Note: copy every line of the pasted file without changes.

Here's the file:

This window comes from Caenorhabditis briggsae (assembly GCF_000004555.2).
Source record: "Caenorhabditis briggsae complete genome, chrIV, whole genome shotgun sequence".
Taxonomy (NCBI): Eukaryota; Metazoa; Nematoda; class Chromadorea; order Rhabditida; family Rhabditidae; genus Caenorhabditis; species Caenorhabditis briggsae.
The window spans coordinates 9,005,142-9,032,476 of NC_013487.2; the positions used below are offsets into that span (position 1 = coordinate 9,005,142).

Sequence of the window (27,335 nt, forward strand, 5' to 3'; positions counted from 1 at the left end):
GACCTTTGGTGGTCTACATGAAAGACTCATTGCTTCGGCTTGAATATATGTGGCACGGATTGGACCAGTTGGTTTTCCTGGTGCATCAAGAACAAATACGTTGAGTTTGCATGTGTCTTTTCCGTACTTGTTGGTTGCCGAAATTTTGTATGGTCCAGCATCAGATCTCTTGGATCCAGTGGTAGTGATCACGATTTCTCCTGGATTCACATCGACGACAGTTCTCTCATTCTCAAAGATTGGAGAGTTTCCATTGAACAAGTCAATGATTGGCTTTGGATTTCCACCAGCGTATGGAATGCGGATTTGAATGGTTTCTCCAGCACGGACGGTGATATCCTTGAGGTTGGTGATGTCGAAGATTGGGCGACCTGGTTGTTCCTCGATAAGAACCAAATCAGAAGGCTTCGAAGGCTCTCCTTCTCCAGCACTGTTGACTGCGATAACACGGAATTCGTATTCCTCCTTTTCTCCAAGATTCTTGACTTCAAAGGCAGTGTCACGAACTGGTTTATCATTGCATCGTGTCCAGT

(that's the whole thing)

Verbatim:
This window comes from Caenorhabditis briggsae (assembly GCF_000004555.2).
Source record: "Caenorhabditis briggsae complete genome, chrIV, whole genome shotgun sequence".
Taxonomy (NCBI): Eukaryota; Metazoa; Nematoda; class Chromadorea; order Rhabditida; family Rhabditidae; genus Caenorhabditis; species Caenorhabditis briggsae.
The window spans coordinates 9,005,142-9,032,476 of NC_013487.2; the positions used below are offsets into that span (position 1 = coordinate 9,005,142).

Sequence of the window (27,335 nt, forward strand, 5' to 3'; positions counted from 1 at the left end):
GACCTTTGGTGGTCTACATGAAAGACTCATTGCTTCGGCTTGAATATATGTGGCACGGATTGGACCAGTTGGTTTTCCTGGTGCATCAAGAACAAATACGTTGAGTTTGCATGTGTCTTTTCCGTACTTGTTGGTTGCCGAAATTTTGTATGGTCCAGCATCAGATCTCTTGGATCCAGTGGTAGTGATCACGATTTCTCCTGGATTCACATCGACGACAGTTCTCTCATTCTCAAAGATTGGAGAGTTTCCATTGAACAAGTCAATGATTGGCTTTGGATTTCCACCAGCGTATGGAATGCGGATTTGAATGGTTTCTCCAGCACGGACGGTGATATCCTTGAGGTTGGTGATGTCGAAGATTGGGCGACCTGGTTGTTCCTCGATAAGAACCAAATCAGAAGGCTTCGAAGGCTCTCCTTCTCCAGCACTGTTGACTGCGATAACACGGAATTCGTATTCCTCCTTTTCTCCAAGATTCTTGACTTCAAAGGCAGTGTCACGAACTGGTTTATCATTGCATCGTGTCCAGT